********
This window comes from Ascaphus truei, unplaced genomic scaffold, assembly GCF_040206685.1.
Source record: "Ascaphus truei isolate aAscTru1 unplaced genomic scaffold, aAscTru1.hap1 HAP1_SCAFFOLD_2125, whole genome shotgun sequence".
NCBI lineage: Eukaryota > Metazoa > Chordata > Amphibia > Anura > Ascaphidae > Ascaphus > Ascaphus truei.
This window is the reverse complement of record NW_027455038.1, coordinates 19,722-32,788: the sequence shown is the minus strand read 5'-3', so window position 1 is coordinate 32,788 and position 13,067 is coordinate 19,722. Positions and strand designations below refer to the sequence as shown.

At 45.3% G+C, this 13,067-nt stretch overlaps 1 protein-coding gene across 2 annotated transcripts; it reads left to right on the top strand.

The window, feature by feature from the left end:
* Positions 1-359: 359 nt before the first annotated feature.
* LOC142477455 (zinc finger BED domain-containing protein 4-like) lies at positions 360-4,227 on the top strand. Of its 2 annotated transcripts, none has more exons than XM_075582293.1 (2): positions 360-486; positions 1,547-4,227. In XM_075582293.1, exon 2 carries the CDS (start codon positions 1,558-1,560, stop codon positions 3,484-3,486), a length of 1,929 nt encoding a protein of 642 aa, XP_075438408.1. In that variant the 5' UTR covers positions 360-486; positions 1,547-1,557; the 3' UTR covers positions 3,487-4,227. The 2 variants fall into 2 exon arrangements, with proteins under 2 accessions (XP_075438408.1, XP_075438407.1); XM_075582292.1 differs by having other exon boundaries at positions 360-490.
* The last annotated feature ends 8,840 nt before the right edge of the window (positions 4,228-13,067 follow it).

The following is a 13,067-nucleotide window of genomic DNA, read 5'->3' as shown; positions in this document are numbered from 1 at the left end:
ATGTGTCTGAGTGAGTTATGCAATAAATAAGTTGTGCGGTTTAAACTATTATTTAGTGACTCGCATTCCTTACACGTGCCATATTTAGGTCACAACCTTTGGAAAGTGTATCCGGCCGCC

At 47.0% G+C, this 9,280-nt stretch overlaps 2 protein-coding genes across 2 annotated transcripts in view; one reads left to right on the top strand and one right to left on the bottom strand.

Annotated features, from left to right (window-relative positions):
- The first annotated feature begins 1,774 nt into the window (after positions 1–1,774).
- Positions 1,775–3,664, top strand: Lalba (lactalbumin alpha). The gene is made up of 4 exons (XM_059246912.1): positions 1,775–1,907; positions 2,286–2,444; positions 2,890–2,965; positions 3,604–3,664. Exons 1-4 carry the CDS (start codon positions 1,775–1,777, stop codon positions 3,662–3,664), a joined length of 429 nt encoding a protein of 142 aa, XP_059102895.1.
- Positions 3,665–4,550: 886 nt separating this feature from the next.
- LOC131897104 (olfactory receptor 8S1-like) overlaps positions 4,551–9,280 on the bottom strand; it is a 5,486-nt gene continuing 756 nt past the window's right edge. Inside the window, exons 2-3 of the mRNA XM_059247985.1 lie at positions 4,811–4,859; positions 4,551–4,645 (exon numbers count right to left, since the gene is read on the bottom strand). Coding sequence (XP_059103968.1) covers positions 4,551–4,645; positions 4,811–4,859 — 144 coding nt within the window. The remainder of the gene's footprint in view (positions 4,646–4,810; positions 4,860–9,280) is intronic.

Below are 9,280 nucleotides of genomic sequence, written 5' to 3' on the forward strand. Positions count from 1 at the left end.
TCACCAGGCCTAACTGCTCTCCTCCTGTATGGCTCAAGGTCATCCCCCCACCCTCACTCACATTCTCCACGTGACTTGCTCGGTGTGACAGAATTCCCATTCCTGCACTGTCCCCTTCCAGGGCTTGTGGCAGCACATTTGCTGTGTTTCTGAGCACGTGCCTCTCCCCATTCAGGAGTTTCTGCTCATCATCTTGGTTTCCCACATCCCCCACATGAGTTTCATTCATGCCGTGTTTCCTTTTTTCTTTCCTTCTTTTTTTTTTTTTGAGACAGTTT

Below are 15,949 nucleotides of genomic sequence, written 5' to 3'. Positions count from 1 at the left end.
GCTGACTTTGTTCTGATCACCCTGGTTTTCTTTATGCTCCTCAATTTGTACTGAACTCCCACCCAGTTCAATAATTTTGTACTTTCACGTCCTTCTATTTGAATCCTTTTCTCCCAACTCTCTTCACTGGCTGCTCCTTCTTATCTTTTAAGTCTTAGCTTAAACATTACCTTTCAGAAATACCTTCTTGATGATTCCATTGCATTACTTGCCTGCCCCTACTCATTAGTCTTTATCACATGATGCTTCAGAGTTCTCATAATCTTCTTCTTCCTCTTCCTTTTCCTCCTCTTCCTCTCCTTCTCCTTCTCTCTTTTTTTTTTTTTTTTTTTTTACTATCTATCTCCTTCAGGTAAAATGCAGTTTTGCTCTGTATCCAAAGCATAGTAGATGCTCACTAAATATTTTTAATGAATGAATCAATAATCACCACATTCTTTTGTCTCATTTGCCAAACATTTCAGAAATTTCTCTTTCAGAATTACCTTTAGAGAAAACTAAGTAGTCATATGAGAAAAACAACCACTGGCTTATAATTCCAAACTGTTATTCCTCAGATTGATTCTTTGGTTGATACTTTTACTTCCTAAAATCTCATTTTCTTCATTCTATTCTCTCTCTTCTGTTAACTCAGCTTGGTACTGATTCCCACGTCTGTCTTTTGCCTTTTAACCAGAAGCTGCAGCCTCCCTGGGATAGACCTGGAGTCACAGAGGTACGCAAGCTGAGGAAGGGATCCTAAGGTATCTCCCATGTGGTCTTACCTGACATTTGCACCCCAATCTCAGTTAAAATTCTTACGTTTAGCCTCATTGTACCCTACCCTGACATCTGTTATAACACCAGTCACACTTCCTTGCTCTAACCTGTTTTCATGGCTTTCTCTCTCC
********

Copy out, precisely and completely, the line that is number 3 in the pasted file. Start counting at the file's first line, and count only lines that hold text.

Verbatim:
NCBI lineage: Eukaryota > Metazoa > Chordata > Amphibia > Anura > Ascaphidae > Ascaphus > Ascaphus truei.